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Commercial marine businesses urged to enter Innovate UK competition

21st Apr 2020 5 min read

This is the latest weekly update from Santander’s commercial marine team on how the coronavirus pandemic is affecting our clients and the sector as a whole.


Santander is working closely with our customers and partners across the commercial marine sector as they focus on the challenges of the coronavirus pandemic. One such partner, British Marine (BM), is supporting its members through the launch of a new weekly webinar, aimed at providing the latest news and advice for the industry. Registration for the webinars can be accessed here, while the BM microsite has further guidance.

Subsea UK urged marine businesses to enter Innovate UK’s £20m coronavirus innovation response competition, the aim was to encourage firms to focus on the emerging needs of society as it deals with the pandemic and its aftermath. The contest closed on Friday 17 April. For more information and to enter, click here

On Wednesday 22 April, Santander is hosting a webinar concentrating on commercial marine opportunities in Brazil. Members from the Santander UK team will be joined by our colleagues from Santander Brazil as well as representatives from the Department for International Trade. The webinar will provide an overview of commercial marine activity in Brazil, while also highlighting the supply chain possibilities for UK firms. For more information visit our webinar page here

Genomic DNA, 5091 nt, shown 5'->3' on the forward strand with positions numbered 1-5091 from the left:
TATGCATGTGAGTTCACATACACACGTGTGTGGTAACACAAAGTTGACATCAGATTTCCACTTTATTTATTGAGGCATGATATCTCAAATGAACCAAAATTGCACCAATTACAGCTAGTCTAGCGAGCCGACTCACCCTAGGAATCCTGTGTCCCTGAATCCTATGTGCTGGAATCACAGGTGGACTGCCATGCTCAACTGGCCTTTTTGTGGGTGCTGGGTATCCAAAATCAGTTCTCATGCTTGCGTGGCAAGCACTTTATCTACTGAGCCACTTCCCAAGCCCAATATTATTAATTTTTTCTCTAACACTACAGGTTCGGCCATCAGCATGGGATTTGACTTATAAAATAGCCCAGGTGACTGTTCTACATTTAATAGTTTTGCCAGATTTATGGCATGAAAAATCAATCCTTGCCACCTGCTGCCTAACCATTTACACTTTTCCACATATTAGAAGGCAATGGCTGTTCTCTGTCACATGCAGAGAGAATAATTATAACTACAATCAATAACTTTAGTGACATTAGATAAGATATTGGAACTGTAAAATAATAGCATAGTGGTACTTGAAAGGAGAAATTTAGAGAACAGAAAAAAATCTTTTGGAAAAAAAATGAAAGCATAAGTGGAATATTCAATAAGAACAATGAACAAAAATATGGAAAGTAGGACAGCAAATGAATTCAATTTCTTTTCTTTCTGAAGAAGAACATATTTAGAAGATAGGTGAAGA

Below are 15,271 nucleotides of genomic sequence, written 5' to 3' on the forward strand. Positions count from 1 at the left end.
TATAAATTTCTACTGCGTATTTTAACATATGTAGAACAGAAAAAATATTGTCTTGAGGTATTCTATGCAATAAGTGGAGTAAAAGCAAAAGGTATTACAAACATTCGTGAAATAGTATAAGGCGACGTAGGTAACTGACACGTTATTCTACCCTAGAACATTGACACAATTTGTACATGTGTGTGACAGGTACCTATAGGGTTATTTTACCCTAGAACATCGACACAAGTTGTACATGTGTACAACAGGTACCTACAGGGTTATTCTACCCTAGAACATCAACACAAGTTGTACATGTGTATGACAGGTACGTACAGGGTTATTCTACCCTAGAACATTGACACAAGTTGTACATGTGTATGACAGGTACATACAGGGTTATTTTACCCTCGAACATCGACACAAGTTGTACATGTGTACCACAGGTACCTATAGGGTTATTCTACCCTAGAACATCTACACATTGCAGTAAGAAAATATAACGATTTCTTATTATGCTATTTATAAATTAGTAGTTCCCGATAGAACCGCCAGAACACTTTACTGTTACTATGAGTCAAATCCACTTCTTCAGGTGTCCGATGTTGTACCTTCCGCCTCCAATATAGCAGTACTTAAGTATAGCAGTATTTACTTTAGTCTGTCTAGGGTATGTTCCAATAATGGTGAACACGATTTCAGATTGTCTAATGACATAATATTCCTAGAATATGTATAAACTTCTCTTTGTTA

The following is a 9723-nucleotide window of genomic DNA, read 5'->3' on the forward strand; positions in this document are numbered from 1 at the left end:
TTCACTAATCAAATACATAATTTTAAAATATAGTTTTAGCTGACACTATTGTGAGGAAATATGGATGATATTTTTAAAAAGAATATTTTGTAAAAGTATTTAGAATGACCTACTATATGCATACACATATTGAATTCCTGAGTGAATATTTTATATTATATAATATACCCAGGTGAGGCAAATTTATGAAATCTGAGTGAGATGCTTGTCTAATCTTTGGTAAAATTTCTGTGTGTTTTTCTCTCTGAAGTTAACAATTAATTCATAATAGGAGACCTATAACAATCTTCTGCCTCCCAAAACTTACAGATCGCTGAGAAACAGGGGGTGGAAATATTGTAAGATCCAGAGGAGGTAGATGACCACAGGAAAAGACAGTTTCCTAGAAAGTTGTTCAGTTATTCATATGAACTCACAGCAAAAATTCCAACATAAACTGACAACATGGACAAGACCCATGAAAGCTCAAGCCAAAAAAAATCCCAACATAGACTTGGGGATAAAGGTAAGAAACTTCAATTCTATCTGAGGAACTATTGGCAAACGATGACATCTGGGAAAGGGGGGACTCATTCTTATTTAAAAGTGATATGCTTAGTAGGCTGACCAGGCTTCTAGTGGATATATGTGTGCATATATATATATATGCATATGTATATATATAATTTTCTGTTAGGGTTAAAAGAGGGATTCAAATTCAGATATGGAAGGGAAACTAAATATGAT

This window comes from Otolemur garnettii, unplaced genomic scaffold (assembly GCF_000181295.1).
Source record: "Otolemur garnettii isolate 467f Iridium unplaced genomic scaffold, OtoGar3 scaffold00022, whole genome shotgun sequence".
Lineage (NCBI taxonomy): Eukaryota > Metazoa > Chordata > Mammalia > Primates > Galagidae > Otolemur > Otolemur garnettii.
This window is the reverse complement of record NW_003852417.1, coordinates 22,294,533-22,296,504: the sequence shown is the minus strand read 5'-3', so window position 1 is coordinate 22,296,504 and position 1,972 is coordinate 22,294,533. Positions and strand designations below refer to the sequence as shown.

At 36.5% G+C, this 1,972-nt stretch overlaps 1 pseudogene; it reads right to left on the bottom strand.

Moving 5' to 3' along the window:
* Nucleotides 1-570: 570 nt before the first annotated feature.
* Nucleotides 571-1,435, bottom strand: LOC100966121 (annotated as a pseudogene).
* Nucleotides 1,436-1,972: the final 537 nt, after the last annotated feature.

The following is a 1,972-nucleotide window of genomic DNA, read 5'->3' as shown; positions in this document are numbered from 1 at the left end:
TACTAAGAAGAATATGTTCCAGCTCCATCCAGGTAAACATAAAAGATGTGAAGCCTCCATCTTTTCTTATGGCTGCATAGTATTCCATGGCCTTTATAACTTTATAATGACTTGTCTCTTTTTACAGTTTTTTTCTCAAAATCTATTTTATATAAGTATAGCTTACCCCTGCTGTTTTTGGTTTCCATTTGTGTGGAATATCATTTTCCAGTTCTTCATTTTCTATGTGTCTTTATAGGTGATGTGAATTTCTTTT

Spotlight set to fall on OEMs

We expect to see an increasing focus in the weeks ahead on the issues facing the global supply chain for original equipment manufacturers (OEMs) across all sectors. Major OEMs are generally well positioned to survive the pandemic thanks to factors such as geographical diversification and solid levels of capitalisation. The same may not be the case for many of the smaller businesses that make up their supply bases.

Looking back to the financial crisis, it is estimated the total number of global suppliers fell by as much as 20% in the recession that followed. There are increasing concerns today that the distance many OEMs have put between themselves and their supply chains may work to their disadvantage when they come to ramp production back up as the coronavirus crisis begins to subside.

As such, OEMs may decide to use the current downturn as an opportunity to analyse their supply chains. This will enable them to prioritise the throughflow of the parts and raw materials most critical for revenue generation, rather than simply taking steps to support the suppliers where they spend the most money. As well as helping production get back up to speed more quickly, this approach also has the potential to resolve longer-term sustainability issues.

Manufacturers welcome government support

The measures put in place by the Chancellor of the Exchequer, Rishi Sunak, to support businesses affected by the coronavirus crisis have been largely welcomed by manufacturers’ organisation MakeUK. Ahead of the Easter break, Sunak revealed that £90bn of business interruption loans have now been approved, supporting almost 1,000 firms. A further £1.9bn has been provided in the form of corporate finance.